Then, there was the 1K to go sign. In a more forgiving race, this is where the pace really picks up. This day, I felt that they meant that there was 1 mile to go. When the finish line was finally in sight, I could hear him upshift to start the "sprint". I did the same, but could not keep up. The battle for 19th place was lost. Good job, Mike!

For those mathematically inclined, here's the word problem of the day. On Heartbreak hill, I was using a 39/29 gear ratio. I estimate that my cadence (pedaling revolutions per minute) was about 30. Assume that my wheel diameter was 27 inches. How fast was I riding? By the way, please don't tell me the answer -- not good for my pride.

Here are my pre-race strategic counselors on the night before the race. Thanks for the encouragement! Sadly, Mrs. Polkadot couldn't join us. Get well soon!

Friday, June 1, 2007

Rollin' on the Turquoise Trail

For Memorial Day weekend, we rolled like tumbleweed up the Turquoise Trail (Hwy 14) to Santa Fe.
It's a sixty-some mile trip. We took a day to get there, a day to hang out in Santa Fe, and a day to come back. You gain about 3,000 feet in elevation, so going Santa Fe should be the more difficult direction, but it turned out we had a nice tailwind for the last third of it. And we had a nice headwind for about half of the return trip, so it felt harder coming back.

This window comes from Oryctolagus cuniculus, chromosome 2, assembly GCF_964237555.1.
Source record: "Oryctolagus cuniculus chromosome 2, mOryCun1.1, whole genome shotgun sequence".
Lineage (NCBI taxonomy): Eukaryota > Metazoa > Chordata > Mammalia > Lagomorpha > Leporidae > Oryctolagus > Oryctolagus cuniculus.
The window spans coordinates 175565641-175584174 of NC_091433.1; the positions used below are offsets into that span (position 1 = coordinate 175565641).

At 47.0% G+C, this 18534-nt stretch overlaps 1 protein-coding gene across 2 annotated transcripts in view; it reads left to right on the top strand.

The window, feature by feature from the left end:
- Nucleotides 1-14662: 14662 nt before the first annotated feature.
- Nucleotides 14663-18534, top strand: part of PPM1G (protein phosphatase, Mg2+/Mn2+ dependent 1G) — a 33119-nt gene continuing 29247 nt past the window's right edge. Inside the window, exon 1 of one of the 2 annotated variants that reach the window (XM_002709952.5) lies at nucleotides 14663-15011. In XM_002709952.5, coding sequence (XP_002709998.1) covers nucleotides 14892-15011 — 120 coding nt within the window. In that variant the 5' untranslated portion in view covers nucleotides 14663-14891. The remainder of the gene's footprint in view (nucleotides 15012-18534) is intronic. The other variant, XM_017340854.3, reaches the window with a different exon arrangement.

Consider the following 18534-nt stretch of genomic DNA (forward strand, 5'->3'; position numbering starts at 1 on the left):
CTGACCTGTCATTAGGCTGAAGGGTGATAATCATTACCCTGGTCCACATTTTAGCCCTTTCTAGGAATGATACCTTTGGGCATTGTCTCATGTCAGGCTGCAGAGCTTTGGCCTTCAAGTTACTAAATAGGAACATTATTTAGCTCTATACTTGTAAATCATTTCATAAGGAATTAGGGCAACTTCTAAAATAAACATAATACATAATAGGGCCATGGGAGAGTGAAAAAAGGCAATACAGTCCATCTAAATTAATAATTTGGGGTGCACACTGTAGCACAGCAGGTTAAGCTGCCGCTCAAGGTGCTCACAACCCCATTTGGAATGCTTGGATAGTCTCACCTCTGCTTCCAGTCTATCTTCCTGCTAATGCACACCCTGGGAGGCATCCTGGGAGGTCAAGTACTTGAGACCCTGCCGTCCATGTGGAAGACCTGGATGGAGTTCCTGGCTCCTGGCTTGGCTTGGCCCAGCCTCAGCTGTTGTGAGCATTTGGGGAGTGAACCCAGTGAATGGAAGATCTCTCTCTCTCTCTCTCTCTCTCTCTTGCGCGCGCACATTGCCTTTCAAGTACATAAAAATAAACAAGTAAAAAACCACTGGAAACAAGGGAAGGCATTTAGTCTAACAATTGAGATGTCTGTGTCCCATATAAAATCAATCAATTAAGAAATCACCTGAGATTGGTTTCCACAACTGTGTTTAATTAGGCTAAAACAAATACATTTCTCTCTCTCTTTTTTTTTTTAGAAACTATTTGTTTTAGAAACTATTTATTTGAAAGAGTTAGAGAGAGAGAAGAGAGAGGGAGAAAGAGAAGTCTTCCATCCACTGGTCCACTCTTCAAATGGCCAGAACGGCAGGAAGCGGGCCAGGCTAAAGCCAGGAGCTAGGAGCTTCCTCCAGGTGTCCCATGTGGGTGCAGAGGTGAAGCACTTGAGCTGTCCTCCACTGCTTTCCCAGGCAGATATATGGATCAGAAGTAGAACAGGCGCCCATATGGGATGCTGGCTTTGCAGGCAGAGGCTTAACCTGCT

The place to stop for lunch on the Turquoise Trail is the Mine Shaft Tavern in Madrid. Madrid (stress on the first syllable) used to be a mining town, then a ghost town, then it was resettled in 1970 as an artists' community. More recently, it was the setting for the Disney movie "Wild Hogs." As it happened, Chad and I rode through Madrid last year during the filming. Our first clue that something was up was when we encountered the scariest looking biker gang we'd ever seen riding toward us as we approached Madrid. I smiled and nodded in greeting, but got just blank stares from the scary bikers. Later we discovered that these were the "Del Fuegos" of the movie, rehearsing. I guess it would've been out of character for them to give a friendly wave to a couple of bicycle tourists. Once in town, we could see that the place was hoppin'. At first we thought it was because of the "Madrid Chile Festival" advertised by large banners over the street. But no one seemed to be actually selling or eating chile. Finally we got the story from the lady who runs the general store. The movie crew had been in town for six months by this time, and the locals were hoping to be rid of them soon.

This is Chad last summer in front of a "Madrid Chile Festival" banner -- there's no such thing.

On the Plaza in Santa Fe.

Detour to the south end of town to watch "Pirates of the Caribbean 3" (fun to watch, but the plot was baffling).

Headed home.